It was a wild week for stocks, driven by a rather shocking Consumer Price Index (CPI) print for April on Wednesday. CPI, year over year, rose 4.2%. Market economists were already expecting a significant increase of 3.6%, so the large miss to the upside was huge. With the rising price of just about everything, the specter of inflation grew stronger, punishing stocks--especially growth stocks. Also, last week, the rather ridiculous issue of Elon Musk’s cryptocurrency Twitter tweets and “Saturday Night Live” skits roiled Bitcoin and Ethereum as well as the once joke, now $60 billion-dollar-asset, Dogecoin. This hurt meme and disrupter stocks. Bond yields yo-yoed around, choosing to follow the equity market as opposed to leading, which is a bit rare considering inflation readings would normally have bond yields leading the way, as opposed to equities.
- The S&P 500 fell 1.4%. The average daily move was 1.35%.
- The NASDAQ dropped 2.35%. The average daily move for the week was 1.67%.
- The two-year Treasury yield was steady for the week, closing at .148% on Friday.
- The 10-year Treasury yield increased five basis points for the week, closing at 1.63% on Friday.
- The VIX Index advanced 13% for the week, closing at 18.81 on Friday.
- The MOVE Index was flat for the week, closing at 54.99 on Friday.
- Five-year Investment Grade Corporates (as measured by Markit CDX) widened one basis point for the week, closing at 52 basis points on Friday.
- High-yield corporate debt (as measured by Markit CDX) widened three basis points for the week, closing at 293 basis points on Friday.
- U.S. Dollar Index was flat for the week, closing at 90.32 on Friday.
- WTI Crude rose 0.7% for the week, using the July WTI Futures contract, closing at 65.36 on Friday.
- Gold, as measured by the June 2021 futures contract, advanced 0.46% for the week, closing at 1,838 on Friday.
- Bitcoin dropped 12.2% for the week, closing at 51,546 Friday.
The Week Ahead:
We start this morning with stocks down a decent amount around the globe, and bond yields up slightly. Reminders that COVID is still very real have popped up, with a number of Asian countries seeing spikes in cases.
This week is a relatively heavy data week. The biggest potential mover of the week will be the release of the Fed’s FOMC April meeting minutes on Wednesday. The market will look for any insights as to whether any at the Fed is taking a less sanguine position on inflation than currently communicated by Chairman Powell.
An index is unmanaged and not available for direct investment. Definitions sourced from Bloomberg.
- The Bloomberg Barclays Global Aggregate Negative Yielding Debt Market Value Index represents the portion of the Bloomberg Barclays Global Aggregate Index that measures the aggregate value of global debt with a negative yield.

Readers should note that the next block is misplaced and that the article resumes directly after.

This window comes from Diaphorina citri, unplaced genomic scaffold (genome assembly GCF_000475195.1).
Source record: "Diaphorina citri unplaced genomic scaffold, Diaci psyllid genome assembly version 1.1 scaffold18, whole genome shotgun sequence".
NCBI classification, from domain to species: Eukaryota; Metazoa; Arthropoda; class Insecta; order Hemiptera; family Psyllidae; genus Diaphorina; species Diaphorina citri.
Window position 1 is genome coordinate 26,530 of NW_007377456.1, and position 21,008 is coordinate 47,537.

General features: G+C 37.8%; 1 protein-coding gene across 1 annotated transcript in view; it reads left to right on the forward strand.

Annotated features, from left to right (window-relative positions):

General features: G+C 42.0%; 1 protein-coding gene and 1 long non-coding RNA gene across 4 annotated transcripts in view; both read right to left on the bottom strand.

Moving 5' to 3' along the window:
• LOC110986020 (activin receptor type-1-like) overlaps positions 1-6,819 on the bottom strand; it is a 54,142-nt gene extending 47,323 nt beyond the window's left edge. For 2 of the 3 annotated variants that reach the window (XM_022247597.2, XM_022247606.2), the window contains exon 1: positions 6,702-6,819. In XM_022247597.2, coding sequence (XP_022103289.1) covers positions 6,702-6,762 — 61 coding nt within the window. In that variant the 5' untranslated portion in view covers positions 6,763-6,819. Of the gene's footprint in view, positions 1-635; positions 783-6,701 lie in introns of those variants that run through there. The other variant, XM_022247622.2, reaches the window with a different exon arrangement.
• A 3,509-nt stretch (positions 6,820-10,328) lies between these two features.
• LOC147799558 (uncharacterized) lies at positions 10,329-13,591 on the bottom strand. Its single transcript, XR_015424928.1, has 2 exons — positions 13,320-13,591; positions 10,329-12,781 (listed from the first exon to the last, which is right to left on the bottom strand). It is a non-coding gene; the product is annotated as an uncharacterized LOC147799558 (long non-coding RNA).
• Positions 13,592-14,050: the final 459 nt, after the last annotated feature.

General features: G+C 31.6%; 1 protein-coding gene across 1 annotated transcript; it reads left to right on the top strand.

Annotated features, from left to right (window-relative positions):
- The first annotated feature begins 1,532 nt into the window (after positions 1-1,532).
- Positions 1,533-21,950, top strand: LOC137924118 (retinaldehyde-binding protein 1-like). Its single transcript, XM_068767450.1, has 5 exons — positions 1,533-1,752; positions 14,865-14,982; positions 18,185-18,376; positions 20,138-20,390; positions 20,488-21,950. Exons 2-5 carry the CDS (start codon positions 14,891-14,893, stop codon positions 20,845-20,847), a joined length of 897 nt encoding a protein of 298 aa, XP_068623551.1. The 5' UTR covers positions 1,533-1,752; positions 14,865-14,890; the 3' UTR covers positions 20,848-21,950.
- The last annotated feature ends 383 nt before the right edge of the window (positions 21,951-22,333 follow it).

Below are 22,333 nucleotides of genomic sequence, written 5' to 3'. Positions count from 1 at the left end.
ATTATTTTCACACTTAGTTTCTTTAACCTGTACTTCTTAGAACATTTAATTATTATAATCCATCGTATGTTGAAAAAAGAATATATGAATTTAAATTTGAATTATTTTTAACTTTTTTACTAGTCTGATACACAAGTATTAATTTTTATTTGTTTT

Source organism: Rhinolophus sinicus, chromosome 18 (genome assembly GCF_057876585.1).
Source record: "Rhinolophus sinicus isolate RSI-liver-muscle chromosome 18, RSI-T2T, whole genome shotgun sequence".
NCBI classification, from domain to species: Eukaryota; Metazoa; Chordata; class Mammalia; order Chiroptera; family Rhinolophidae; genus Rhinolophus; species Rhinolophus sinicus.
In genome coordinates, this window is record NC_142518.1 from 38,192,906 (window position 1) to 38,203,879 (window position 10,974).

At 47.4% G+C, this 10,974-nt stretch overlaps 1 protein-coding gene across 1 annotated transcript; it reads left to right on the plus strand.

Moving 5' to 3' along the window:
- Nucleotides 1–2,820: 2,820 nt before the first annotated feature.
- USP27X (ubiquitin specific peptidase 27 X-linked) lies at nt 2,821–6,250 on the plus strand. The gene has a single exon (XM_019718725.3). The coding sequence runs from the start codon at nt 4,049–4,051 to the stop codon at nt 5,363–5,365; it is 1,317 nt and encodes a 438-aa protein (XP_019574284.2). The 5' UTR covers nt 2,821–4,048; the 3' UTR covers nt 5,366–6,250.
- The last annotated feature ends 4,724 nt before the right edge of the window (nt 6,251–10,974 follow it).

- The S&P 500® is widely regarded as the best single gauge of large-cap U.S. equities and serves as the foundation for a wide range of investment products. The index includes 500 leading companies and captures approximately 80% coverage of available market capitalization.
- The NASDAQ Composite Index is a broad-based capitalization-weighted index of stocks in all three NASDAQ tiers: Global Select, Global Market and Capital Market. The index was developed with a base level of 100 as of February 5, 1971.
- The Cboe Volatility Index® (VIX) is a calculation designed to produce a measure of constant, 30-day expected volatility of the US stock market, derived from real-time, mid-quote prices of weekly S&P 500® Index (SPX) call and put options with a range of 23 to 37 days to expiration.
- The ICE BofA MOVE Index is a yield curve weighted index of the normalized implied volatility on 1-month Treasury options. It is the weighted average of implied volatilities on the CT2 (Current 2 Year Government Note), CT5 (Current 5 Year Government Note), CT10 (Current 10 Year Government Note), and CT30 (Current 30 Year Government Note), with weights 0.2/0.2/0.4/0.2 respectively.
- The Markit CDX North America Investment Grade Index is composed of 125 equally weighted credit default swaps on investment grade entities, distributed among 6 sub-indices: High Volatility, Consumer, Energy, Financial, Industrial, and Technology, Media & Tele-communications. Markit CDX indices roll every 6 months in March & September.
- The Markit CDX North America High Yield Index is composed of 100 non-investment grade entities, distributed among 2 sub-indices: B, BB. All entities are domiciled in North America. Markit CDX indices roll every 6 months in March & September.
- The U.S. Dollar Index (USDX) indicates the general international value of the USD. The USDX does this by averaging the exchange rates between the USD and major world currencies. Intercontinental Exchange (ICE) US computes this by using the rates supplied by some 500 banks.
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